Over the last two decades, approaches to genome editing have evolved and become more widely studied and implemented. Most recently, the CRISPR/Cas9 system has made the technology more accessible, precise and less expensive, meaning scientific interest in potential applications in humans also has increased exponentially. However, policymakers and geneticists alike, as well as the public, express significant concerns about the ethical, legal and social challenges and potential consequences of human genome editing to prevent, treat and cure disease and disability. A major new, $1.6 million grant from the National Institutes of Health will allow a research team from Baylor College of Medicine and Arizona State University to evaluate recent developments in human genome editing and associated responses from the public and scientific communities to develop recommendations for how to responsibly govern such research and technologies in the future.
“Clinical applications of human genome editing should not proceed without increased public input and awareness,” said Dr. Christopher T. Scott, the Dalton Tomlin Chair of Medical Ethics and Health Policy at the Center for Medical Ethics and Health Policy at Baylor College of Medicine. “This has been a long-understood consensus among ethics and science policy scholars, yet little has been done to address it, until now. We are taking the first steps necessary to study this process.”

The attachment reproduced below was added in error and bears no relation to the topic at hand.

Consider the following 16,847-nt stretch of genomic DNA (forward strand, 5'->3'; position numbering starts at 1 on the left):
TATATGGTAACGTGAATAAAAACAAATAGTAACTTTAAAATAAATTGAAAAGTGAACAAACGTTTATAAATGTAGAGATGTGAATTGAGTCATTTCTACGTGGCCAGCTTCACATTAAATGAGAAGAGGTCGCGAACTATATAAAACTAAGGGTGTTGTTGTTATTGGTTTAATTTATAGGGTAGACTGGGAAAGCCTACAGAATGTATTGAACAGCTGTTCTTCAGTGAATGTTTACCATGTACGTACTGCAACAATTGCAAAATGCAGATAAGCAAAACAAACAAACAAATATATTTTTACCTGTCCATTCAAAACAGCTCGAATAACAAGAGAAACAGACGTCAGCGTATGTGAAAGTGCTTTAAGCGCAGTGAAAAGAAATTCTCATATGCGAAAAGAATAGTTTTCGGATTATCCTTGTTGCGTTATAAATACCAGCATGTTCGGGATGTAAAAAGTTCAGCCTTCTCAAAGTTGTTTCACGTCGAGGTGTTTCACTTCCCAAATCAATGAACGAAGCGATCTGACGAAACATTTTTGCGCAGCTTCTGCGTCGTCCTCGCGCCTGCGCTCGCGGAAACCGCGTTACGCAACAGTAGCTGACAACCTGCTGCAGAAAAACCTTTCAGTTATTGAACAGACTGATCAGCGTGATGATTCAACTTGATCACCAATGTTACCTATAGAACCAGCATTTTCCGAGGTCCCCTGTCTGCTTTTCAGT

The grant pairs Baylor’s strengths in bioethics, science policy and the study of the implications of emerging technologies and clinical research with the University of Arizona’s renowned expertise in foresight, public engagement and participatory governance.
“It is a great privilege to work with Baylor on this project, which – as many organizations including the National Academies of Science, Engineering, and Medicine recognize – is critical to the governance of human gene editing,” said Dr. David Guston, Foundation Professor and Founding Director of the School for the Future of Innovation in Society at the University of Arizona.